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4.4 out of 5 stars
The Dream of Scipio
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on March 16, 2004
The jacket copy on this book is somewhat misleading, since it's billed as a mystery, which leads one to expect a more suspense-filled plot and also a story that moves quickly. This novel is neither, although it does contain a mystery of sorts. The question surrounds the identity and interactions between several historical figures in three different time periods -- the fall of Rome, the time of the Black Death in Europe and the fall of France during the Second World War.
The story contains many references to philosophy and religion, comparing characteristics among the three time periods and the people who lived through each. A key idea of the book is the question of personal choice during times of trouble. Does one hold fast to absolute principles, risking death and destruction, or is it better to go along with the opposition in hopes of ameliorating its brutality?
In the three cases described in the novel, the opposition is represented by the barbarians who sacked Rome, the oppressive Church of the Dark Ages and the invading Germans of 1942. In the first two instances, the heroes allow themselves to be co-opted by a barbarian king and the Church hierarchy, with mixed results. In the final instance, the hero teeters on the brink of choice, finally deciding to stick with his principles, even though in doing so he, his friends and his way of life are certain to be destroyed.
The book is exceptionally thought-provoking. I spent a lot of time thinking about what I read, going back and re-reading sections, and pondering what I might do in a similar situation. A bonus was that I learned a good deal about the Greek philosophers and about what life was like during times and in places that I don't know much about. This is a very good read that will challenge most readers and, in return, pay off in ways that the usual page-turners do not.
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on December 22, 2003
The central conflict at the heart of "The Dream of Scipio" is whether a civilisation should be defended with force, or whether it can absorb its enemies and convert them to its mores without in turn being converted to "barbarism" by the conquerors. Pears selects a common region (centred around Avignon) and three distinct historical periods to explore this concept. The three stories are linked by historic documents passed surviving over the generations, and by a common issue of Jewish persecution in Europe.
Initially the juxtaposition of the three stories seems a little awkward - as the reader is moved back and forth across fifteen centuries, switching between the three strands of the narrative in the course of a very few pages. Unlike "An Instance of the Fingerpost" this is not compartmentalised into distinct stories in separate sections. However, it is this deliberate use of a disjointed narrative that forces the reader to break out of historical complacency. Reading of the events of the fifth century, when civilisation is "saved" through conquest, it seems a perfectly rational course of action to save culture for posterity through converting the conqueror. Comparing this, within a few pages, with the Nazi occupation of France in the last century, and historical detachment is brought up against direct comparisons with more recent reality - can acquiesence and conversion really work?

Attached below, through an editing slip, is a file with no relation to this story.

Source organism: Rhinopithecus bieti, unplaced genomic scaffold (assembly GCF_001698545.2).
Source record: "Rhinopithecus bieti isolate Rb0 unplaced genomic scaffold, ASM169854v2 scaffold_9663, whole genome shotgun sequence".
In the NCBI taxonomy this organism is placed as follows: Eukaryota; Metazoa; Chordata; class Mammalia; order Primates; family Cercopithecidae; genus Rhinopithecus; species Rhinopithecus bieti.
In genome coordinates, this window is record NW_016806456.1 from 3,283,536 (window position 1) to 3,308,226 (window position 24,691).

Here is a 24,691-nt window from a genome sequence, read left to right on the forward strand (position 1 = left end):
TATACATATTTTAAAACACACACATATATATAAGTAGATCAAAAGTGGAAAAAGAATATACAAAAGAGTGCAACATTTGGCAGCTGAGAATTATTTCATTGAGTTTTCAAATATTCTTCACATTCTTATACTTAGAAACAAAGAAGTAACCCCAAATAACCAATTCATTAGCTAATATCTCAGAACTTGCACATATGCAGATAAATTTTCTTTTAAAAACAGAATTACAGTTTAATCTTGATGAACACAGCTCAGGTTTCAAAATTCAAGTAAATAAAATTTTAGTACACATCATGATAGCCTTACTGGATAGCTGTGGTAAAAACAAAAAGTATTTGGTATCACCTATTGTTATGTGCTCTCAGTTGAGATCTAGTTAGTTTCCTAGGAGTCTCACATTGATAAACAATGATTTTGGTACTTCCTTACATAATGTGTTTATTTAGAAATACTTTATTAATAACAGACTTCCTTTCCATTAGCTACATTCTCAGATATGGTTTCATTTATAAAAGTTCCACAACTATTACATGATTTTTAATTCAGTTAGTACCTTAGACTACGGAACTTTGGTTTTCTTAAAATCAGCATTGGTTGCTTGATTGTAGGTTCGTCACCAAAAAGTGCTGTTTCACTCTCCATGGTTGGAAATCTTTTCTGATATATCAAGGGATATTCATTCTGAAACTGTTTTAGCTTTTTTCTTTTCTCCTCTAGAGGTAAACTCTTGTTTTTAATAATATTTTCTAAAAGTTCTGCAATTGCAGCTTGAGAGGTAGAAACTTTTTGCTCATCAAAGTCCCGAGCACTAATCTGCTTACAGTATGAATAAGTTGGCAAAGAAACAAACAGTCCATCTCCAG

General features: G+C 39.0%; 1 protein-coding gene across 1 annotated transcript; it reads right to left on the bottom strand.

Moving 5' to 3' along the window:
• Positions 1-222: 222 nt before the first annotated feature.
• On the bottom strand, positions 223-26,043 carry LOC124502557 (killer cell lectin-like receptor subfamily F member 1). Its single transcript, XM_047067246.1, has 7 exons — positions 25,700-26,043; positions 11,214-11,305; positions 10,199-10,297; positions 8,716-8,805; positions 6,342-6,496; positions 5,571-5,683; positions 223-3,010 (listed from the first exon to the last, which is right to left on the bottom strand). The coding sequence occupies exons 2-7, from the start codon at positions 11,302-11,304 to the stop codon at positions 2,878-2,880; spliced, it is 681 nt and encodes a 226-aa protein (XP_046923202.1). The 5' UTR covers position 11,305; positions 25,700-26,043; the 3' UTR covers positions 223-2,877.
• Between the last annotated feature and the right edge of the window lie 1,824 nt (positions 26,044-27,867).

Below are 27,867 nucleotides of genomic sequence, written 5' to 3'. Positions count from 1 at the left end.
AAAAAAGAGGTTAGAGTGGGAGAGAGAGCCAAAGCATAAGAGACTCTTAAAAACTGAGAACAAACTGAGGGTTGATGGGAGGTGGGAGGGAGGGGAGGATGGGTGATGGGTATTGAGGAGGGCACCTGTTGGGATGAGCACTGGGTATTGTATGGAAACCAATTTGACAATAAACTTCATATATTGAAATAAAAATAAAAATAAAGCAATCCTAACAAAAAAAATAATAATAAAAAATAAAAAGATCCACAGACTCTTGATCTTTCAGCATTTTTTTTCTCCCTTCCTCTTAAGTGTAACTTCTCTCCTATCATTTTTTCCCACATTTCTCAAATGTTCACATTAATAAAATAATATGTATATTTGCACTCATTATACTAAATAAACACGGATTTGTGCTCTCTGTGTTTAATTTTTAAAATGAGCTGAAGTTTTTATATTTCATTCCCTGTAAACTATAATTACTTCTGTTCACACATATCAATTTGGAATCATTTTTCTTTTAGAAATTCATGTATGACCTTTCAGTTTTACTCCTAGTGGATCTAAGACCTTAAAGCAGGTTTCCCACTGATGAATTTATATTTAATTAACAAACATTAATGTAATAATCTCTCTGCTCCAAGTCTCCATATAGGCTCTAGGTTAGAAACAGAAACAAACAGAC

The thread of anti-Jewish pogroms also runs through the story, along with other religious persecutions. This emphasises the horrific consequences of failing to maintain "civilised" standards, even if this is perceived as a temporary expediency.
Examining a single event from different vantage points was, of course, what made "An Instance of the Fingerpost" so successful story. That device is used here to equal success, but it is a single concept examined indirectly from different vantage points in time. It works extremely well, and - though not a book to attempt on a hangover - makes for compelling reading.
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on December 22, 2003
The central conflict at the heart of "The Dream of Scipio" is whether a civilisation should be defended with force, or whether it can absorb its enemies and convert them to its mores without in turn being converted to "barbarism" by the conquerors. Pears selects a common region (centred around Avignon) and three distinct historical periods to explore this concept. The three stories are linked by historic documents passed surviving over the generations, and by a common issue of Jewish persecution in Europe.
Initially the juxtaposition of the three stories seems a little awkward - as the reader is moved back and forth across fifteen centuries, switching between the three strands of the narrative in the course of a very few pages. Unlike "An Instance of the Fingerpost" this is not compartmentalised into distinct stories in separate sections. However, it is this deliberate use of a disjointed narrative that forces the reader to break out of historical complacency. Reading of the events of the fifth century, when civilisation is "saved" through conquest, it seems a perfectly rational course of action to save culture for posterity through converting the conqueror. Comparing this, within a few pages, with the Nazi occupation of France in the last century, and historical detachment is brought up against direct comparisons with more recent reality - can acquiesence and conversion really work?
The thread of anti-Jewish pogroms also runs through the story, along with other religious persecutions. This emphasises the horrific consequences of failing to maintain "civilised" standards, even if this is perceived as a temporary expediency.
Examining a single event from different vantage points was, of course, what made "An Instance of the Fingerpost" so successful story. That device is used here to equal success, but it is a single concept examined indirectly from different vantage points in time. It works extremely well, and - though not a book to attempt on a hangover - makes for compelling reading.
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on October 19, 2003
Civilization is the forest that people can't see for the trees; the crowd that we can't see because we're part of it. The three protagonists in Iain Pears' THE DREAM OF SCIPIO are surrounded by people they love, admire, respect, believe, detest, distrust, and hate. While each man occupies the same few square miles of earth in Provence, France, each is separated by centuries at three crisis periods in history: Manlius Hippomanes at the end of the Roman Empire, Olivier de Noyen during the Great Schism at the onset of the Black Plague, and Julien Barneuve in the midst of the Second World War.